Search for your ancestors in free Naturalization Records in U.S.A. and Canada. Find Declarations of Intent, First Papers, Alien Registrations, Passport Applications, Naturalization Petitions and Citizenship Certificates. Search substitute naturalization records - ships passenger lists, census records, oaths of allegiance, voters registration lists and more!
Revolutionary War Records Revolutionary War Pension and Land Warrant Applications, War Rolls & Service Records Civil War Index to Pension Files of Veterans from the Civil War from 1861-1900, Widows' Pension Files, Slave Records, and more Passports 1795-1905shows Citizenship, residence, family, date & place of birth, occupation Newspapers 1865 - current Find ancestors in small town newspapers Search Historical Newspapers 1690-1980 , Historical Books 1801 - 1900, Historical Documents 1789 - 1980, America's Obituaries 1977 to current, and Social Security Death Index 1937 to current on GenealogyBank.com
CANADIAN NATURALIZATION RECORDS Step 1 What Canadian Naturalization Records are available? Step 2 Search Online Canadian Naturalization Records Step 3 What Canadian Naturalization Records have been filmed and where do I find them? Step 4 Search substitute records for Canadian immigration or naturalization year
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Irish Canadian Emigration Records, 1823-1849 This database contains various records and reports of Canadian emigration agents James Allison and A.J. Buchanan. These lists are searchable by name. The two collections in this database are:Records of James Allison, Emigrant Agent at Montreal, 1823--1849 & Emigration Agent Returns of Emigrant Orphans, 1847
The Canadian Citizenship Act began on 1 January 1947. From 1763 to that date, people born in the provinces and colonies of British North America were all British subjects. Taking the oath of allegiance meant becoming a British subject. Thus immigrants from Great Britain and the Commonwealth (England, Ireland, Wales or Scotland) did not have to be naturalized.
Partial index of naturalizations in the Government newspaper The Canada Gazette. Issues between 1918 and 1938 provide lists of aliens who have been naturalized by the Secretary of State. The newspaper is available at the National Archives of Canada in Ottawa and at some Canadian University Libraries.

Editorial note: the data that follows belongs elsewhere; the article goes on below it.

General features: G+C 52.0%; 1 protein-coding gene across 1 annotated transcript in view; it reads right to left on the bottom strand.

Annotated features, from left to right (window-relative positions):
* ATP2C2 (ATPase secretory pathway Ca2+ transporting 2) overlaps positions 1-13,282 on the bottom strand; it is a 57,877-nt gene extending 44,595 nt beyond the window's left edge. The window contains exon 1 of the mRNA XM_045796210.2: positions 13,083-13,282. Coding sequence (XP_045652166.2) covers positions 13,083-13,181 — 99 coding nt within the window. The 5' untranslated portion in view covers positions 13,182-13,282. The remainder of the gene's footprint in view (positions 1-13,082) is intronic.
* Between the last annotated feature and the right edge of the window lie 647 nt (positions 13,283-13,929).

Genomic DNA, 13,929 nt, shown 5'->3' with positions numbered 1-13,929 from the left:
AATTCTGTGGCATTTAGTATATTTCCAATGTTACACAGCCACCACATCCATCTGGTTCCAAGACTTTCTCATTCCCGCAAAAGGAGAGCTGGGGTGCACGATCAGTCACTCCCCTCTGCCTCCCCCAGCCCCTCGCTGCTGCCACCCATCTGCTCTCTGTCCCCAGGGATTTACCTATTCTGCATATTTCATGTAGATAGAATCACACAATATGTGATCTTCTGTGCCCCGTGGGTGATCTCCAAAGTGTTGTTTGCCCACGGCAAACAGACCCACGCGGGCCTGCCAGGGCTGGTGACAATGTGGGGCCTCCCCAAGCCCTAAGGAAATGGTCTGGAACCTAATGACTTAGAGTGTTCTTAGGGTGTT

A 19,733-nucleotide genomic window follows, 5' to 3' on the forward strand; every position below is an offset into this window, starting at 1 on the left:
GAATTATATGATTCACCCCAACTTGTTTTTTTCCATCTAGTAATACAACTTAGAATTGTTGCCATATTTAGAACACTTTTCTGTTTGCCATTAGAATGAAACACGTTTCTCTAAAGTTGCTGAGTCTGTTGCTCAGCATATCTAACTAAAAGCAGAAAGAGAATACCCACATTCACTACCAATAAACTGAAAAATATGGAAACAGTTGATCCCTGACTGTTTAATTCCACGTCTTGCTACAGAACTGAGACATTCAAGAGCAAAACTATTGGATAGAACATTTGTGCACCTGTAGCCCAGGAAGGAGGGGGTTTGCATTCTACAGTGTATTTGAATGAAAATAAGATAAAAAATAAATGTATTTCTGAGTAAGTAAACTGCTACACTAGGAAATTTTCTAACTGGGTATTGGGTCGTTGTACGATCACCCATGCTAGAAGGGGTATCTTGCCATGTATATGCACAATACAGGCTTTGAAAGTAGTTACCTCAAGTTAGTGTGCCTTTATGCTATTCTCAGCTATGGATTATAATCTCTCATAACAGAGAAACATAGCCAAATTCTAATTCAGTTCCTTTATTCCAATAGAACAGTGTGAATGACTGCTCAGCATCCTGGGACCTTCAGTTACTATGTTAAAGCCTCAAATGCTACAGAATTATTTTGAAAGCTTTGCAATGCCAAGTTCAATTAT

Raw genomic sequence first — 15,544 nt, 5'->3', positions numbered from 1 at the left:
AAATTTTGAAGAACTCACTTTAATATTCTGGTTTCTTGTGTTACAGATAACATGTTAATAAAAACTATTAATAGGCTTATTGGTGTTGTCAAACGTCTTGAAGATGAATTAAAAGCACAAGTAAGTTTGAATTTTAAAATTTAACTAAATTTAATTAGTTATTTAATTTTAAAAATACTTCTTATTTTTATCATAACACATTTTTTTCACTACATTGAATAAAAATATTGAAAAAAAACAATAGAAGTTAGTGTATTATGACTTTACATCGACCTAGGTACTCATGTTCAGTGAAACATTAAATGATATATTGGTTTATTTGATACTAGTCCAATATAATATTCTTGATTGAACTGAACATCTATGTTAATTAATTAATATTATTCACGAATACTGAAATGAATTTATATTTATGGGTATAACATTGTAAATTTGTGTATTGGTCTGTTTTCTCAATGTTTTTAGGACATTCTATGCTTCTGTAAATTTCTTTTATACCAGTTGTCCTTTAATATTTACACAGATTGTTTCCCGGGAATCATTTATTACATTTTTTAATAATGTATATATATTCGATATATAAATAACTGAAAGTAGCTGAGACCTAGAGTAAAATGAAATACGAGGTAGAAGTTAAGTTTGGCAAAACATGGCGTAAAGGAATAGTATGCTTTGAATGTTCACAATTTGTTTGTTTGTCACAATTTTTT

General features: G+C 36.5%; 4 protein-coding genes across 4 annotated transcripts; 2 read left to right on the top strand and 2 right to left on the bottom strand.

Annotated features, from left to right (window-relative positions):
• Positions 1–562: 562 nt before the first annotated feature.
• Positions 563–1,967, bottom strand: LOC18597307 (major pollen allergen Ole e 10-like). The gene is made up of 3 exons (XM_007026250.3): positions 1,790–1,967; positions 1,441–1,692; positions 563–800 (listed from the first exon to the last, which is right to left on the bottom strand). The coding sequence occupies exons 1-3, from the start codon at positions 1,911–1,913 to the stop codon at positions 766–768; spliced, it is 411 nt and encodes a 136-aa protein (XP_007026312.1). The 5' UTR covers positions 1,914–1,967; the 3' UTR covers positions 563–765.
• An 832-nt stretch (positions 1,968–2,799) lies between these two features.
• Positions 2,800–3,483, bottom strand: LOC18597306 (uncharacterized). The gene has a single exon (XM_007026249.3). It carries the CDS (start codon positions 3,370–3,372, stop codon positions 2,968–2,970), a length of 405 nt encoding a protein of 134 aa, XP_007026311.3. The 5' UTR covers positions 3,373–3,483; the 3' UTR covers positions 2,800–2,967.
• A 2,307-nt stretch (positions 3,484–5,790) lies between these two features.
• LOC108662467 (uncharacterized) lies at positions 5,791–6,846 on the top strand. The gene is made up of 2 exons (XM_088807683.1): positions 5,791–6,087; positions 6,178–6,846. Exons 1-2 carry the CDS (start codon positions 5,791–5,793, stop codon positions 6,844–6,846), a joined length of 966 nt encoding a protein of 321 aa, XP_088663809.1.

Citizenship Registration Records for the Montreal Circuit Court (1851-1945) Library and Archives Canada holds 8432 records created by the Circuit Court office in Montreal. Most records were created between 1868 and 1916. A typical file includes the petition, the oath of residence, the oath of allegiance, and the certificate issued by a Justice of the Peace. The following information may be found:
This resulted from the compulsory registration of all persons, 16 years of age or older, in the period from 1940 to 1946. This is another way to find an ancestor in that time period. This is a Census Substitute, not a naturalization record. However the forms did ask if the person was naturalized, and if so, what year and what place they naturlalized in. The forms also ask the year of immigration to Canada if not born in Canada.
You may view a complete list of the questions asked for Men and for Women on the National Registration forms, as well as a full-size graphic of the blank forms. There was a separate form for Men and another for Women.
During WW1 National Registration was held throughout Canada. All individuals over the age of 16 were required to register on 22 June 1918. Questions asked included name, address, age, date and country of birth, citizenship, year of immigration, marital status, state of health and occupation. Every individual was then issued with a Registration Card which they were required to carry with them at all times. See List of Questions asked on forms. Unfortunately the forms filled out and collected were not kept.
Did you find your ancestor in our free Naturalization & Citizenship Records? Don't leave without searching for your family origins on Olive Tree Genealogy Free Ships' Passenger lists, family surnames, church records, military muster rolls, census records, land records and much more will help you find that elusive ancestor.